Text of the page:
KWS working to reduce human-wildlife conflict

April 13, 2013 9:44 am


Wildlife is straying from their habitats due to lack of pasture/FILE
Wildlife is straying from their habitats due to lack of pasture/FILE
NAIROBI, Kenya, April 13 – The Kenya Wildlife Service (KWS) says most wildlife zones have been fenced to bring an end perennial human-wildlife conflicts.

Board of Trustees Chairman David Mwiraria pointed out that the program is currently on going in Taita Taveta, the Aberdare’s, Nyanza, Marmanet and Meru.

He stated that it will further be extended to other areas and challenged Kenyans to be patient and learn to coexist with animals.

“We want you to tell us your problems. In areas where we find that there is an encroachment, we will build fences so that there can be a separation between humans and wildlife,” he said.

He noted that wildlife was straying from their habitats due to lack of pasture and stated that most of them especially elephants have also learnt to dig deep in the ground to look for water while others were breaking into granaries in search of food.

“The work we are doing here is because we want residents in these areas to know that there are benefits to having wildlife in our country. That they bring in profits through the promotion of tourism. As a result of this, we need to focus more on their positive aspects other than the negative,” he observed.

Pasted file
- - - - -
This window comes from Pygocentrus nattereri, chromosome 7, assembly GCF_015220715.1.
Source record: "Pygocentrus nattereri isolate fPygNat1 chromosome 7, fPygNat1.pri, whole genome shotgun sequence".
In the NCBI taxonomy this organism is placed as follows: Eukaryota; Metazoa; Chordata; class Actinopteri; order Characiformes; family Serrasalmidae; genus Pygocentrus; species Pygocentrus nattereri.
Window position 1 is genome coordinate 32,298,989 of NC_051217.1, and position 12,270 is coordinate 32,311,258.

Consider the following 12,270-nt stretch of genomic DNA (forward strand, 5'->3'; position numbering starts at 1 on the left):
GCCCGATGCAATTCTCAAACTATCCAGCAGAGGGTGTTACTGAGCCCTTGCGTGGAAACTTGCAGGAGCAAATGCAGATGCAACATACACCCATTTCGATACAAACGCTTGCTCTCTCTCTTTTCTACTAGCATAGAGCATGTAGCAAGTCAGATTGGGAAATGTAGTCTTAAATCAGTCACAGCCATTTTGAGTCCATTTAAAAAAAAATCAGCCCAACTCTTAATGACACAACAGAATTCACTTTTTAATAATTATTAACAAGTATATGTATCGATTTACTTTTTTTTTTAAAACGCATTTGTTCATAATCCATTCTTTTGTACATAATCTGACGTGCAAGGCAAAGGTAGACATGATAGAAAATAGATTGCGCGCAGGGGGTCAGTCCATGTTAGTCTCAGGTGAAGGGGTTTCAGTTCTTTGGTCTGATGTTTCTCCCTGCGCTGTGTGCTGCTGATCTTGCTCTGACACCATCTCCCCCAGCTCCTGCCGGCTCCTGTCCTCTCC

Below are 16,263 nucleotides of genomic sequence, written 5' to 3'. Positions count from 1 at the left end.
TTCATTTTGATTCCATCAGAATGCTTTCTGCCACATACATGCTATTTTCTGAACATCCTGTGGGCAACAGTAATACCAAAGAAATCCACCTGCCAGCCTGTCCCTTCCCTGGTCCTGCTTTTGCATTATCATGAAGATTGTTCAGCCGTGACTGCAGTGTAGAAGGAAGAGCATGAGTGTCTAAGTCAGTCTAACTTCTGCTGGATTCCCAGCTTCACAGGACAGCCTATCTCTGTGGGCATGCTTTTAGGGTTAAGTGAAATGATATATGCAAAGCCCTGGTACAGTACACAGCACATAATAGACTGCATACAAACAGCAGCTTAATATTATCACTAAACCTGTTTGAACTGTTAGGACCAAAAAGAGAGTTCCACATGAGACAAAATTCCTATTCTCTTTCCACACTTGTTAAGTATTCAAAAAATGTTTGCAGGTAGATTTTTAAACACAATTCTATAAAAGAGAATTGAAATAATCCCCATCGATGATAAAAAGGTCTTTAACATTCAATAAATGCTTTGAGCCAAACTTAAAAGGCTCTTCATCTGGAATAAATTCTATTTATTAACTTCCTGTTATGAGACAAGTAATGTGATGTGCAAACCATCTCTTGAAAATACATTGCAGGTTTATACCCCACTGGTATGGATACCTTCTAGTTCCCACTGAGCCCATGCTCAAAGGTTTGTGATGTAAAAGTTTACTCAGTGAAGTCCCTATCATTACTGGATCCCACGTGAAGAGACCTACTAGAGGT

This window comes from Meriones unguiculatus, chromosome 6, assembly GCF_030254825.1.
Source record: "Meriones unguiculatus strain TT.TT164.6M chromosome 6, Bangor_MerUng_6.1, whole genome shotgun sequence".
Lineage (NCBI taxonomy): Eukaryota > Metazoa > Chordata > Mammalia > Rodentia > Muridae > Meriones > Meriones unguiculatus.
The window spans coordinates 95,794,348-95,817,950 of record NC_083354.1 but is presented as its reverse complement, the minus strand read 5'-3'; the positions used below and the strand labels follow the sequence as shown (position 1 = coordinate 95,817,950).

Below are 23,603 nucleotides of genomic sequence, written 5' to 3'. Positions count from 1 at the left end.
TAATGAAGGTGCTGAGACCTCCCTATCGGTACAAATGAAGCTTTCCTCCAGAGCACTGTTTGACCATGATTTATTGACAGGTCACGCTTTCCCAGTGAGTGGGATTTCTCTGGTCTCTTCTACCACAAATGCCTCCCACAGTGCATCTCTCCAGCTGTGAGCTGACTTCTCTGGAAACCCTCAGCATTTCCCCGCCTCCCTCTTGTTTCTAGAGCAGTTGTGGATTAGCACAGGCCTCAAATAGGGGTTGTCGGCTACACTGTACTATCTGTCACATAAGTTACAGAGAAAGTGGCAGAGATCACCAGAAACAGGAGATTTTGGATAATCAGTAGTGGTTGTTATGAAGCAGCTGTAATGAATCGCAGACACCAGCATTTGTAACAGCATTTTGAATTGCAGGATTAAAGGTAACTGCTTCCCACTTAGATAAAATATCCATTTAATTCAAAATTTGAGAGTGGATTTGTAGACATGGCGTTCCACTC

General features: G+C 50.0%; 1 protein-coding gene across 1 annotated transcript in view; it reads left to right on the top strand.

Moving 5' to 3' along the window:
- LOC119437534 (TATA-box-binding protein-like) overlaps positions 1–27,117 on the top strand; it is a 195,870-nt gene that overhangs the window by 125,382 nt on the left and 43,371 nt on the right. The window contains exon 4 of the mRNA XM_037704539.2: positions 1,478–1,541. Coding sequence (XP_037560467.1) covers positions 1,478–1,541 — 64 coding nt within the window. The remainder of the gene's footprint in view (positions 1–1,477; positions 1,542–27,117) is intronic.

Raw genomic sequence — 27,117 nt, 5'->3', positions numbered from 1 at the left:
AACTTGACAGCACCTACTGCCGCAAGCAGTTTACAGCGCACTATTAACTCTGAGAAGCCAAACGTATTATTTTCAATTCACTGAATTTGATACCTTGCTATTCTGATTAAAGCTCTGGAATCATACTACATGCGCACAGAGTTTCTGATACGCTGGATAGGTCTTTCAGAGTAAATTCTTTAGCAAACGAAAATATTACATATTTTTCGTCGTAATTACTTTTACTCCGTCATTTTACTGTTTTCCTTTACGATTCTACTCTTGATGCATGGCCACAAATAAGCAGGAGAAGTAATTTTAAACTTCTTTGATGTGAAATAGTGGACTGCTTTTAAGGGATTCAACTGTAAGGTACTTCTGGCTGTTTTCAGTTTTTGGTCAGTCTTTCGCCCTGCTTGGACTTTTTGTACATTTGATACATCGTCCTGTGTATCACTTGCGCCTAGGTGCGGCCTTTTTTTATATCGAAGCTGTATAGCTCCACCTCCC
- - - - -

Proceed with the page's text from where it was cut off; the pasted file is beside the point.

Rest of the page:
Mwiraria stressed that the Wildlife Bill waiting to be passed in Parliament will come in handy to compensating victims of such conflicts.

“The government wants to work together with you to end all these problems. There is a bill that has been developed that is waiting to be passed in parliament. If this comes to be if an elephant destroys your property, we hope that you will be able to be compensated,” he said.

He added that poachers will not be spared as stiff penalties will be instituted against the suspects in order to reduce the menace.

The KWS board chairman made the remarks at Manguo primary school in Nyahururu district when he commissioned the KWS sponsored project being set up in the facility.

The school, situated in a high human wildlife conflict area, benefited from the construction of classrooms, modern flush toilets and piped water costing Sh2.9 million as part of the KWS community outreach goal of fostering partnerships with communities who interact and host wildlife on their lands.

Mwiraria praised residents from the village for their commitment to protecting wildlife in the area particularly hippos from the neighbouring Ewaso Nyiro river.

He noted the wildlife was earning the country huge amount of foreign money adding that through this, it was helping to creating more job opportunities to Kenyans.

Mwiraria said KWS is working hard to help President Uhuru Kenyatta realize his vision of increasing the number of tourists who visit the country from one million to five million in the next five years.

He observed that wildlife contributes 12 percent of Kenya’s GDP and that 07 per cent of tourists who visit Kenya every year come to see wildlife.


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